The Trump administration is removing about half of its diplomats from the Baghdad embassy in Iraq amid heightened tensions with Iran, Politico reported on Wednesday. The staff reduction is said to be temporary and comes after the assassination of a prominent Iranian scientist.
Iraqi officials told AFP the move was being made out of security concerns. “It’s a minor drawdown based on security reservations from the US side. They could come back — it’s just a security blip,” one source said.
The US embassy was the site of frequent rocket attacks that ramped up after the US assassinated Iranian Gen. Qasem Soleimani in January. Soleimani was killed alongside Abu Mahdi al-Mohandes, the leader of Iraq’s Popular Mobilization Force (PMF), a group of mostly Shia Iraqi state-sponsored militias formed in 2014 to fight ISIS. The killing enraged the Shia militias inside Iraq.
In October, the Shia militias announced a ceasefire with the US in the hopes it would lead to a withdrawal. The truce was announced by Kataib Hezbollah, a militia seen as having close ties to Iran. While some Shia factions have said the ceasefire with the US is over, Kataib Hezbollah and Iran are both keen to avoid a confrontation with the US.
After a report came out that said President Trump reviewed options to strike an Iranian nuclear site, Iran urged its allies in Iraq not to provoke tensions with Washington. Sources told Middle East Eye that a top Iranian military officer, Brigadier General Ismail Qaani, delivered the message himself.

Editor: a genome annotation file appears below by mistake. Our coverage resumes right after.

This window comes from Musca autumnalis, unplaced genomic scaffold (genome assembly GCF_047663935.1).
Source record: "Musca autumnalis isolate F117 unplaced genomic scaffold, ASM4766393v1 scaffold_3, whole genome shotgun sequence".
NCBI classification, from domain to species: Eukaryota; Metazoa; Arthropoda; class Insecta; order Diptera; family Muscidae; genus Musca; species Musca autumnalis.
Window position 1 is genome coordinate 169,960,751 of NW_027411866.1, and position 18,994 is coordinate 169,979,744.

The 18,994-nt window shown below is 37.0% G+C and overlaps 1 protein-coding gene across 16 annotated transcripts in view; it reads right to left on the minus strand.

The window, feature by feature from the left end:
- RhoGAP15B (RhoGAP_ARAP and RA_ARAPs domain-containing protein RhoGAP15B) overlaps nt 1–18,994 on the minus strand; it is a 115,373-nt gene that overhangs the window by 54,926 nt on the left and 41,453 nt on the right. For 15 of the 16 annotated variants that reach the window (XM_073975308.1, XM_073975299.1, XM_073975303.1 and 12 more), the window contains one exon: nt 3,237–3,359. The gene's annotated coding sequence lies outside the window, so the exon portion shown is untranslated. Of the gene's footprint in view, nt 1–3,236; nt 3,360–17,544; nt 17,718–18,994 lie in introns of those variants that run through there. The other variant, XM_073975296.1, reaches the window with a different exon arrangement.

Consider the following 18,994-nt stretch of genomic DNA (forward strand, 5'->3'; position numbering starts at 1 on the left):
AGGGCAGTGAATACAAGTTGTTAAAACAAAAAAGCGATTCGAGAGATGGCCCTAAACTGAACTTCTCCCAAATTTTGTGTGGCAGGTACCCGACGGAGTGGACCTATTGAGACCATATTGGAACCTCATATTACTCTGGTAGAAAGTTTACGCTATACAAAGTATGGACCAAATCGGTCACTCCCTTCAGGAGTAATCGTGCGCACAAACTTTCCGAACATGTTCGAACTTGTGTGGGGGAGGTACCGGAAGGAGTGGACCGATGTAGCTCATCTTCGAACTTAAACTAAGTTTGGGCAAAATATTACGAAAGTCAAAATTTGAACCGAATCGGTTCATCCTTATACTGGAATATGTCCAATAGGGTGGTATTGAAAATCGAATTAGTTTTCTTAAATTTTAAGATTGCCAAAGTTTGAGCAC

“Qaani made it clear that Trump wants to drag the region into an open war before leaving, to take revenge on his opponents over losing the election, and it is not in our interest to give him any justification to start such a war,” a top commander of a Shia militia in Iraq told Middle East Eye.
The same day the US announced a troop drawdown in Iraq from 3,000 to 2,500 in November, rockets were fired at the US embassy in Baghdad. Kataib Hezbollah denied responsibility. The Washington Post quoted a spokesman for the group who said they were urging restraint in a story published on Saturday. “The US is retreating here. Why would it be in our interests to bomb them?” said spokesman Mohammed Mohie.
But other factions have their own reasons to attack the US. Qais al-Khazali, the leader of the Asaib Ahl al-Haq militia, responded to the Iranians call for restraint in a TV interview. “The Americans occupy our country, not yours. We will not listen to you anymore because our motives are 100 percent nationalist. The truce with the Americans has ended due to its conditions not being met,” he said.
Since Asaib Ahl al-Haq is a Shia militia, if they attack the US, it will naturally be blamed on Iran. Other groups in Iraq could stand to gain from provoking a war between Iran and the US, like ISIS, who celebrated the US assassination of Soleimani.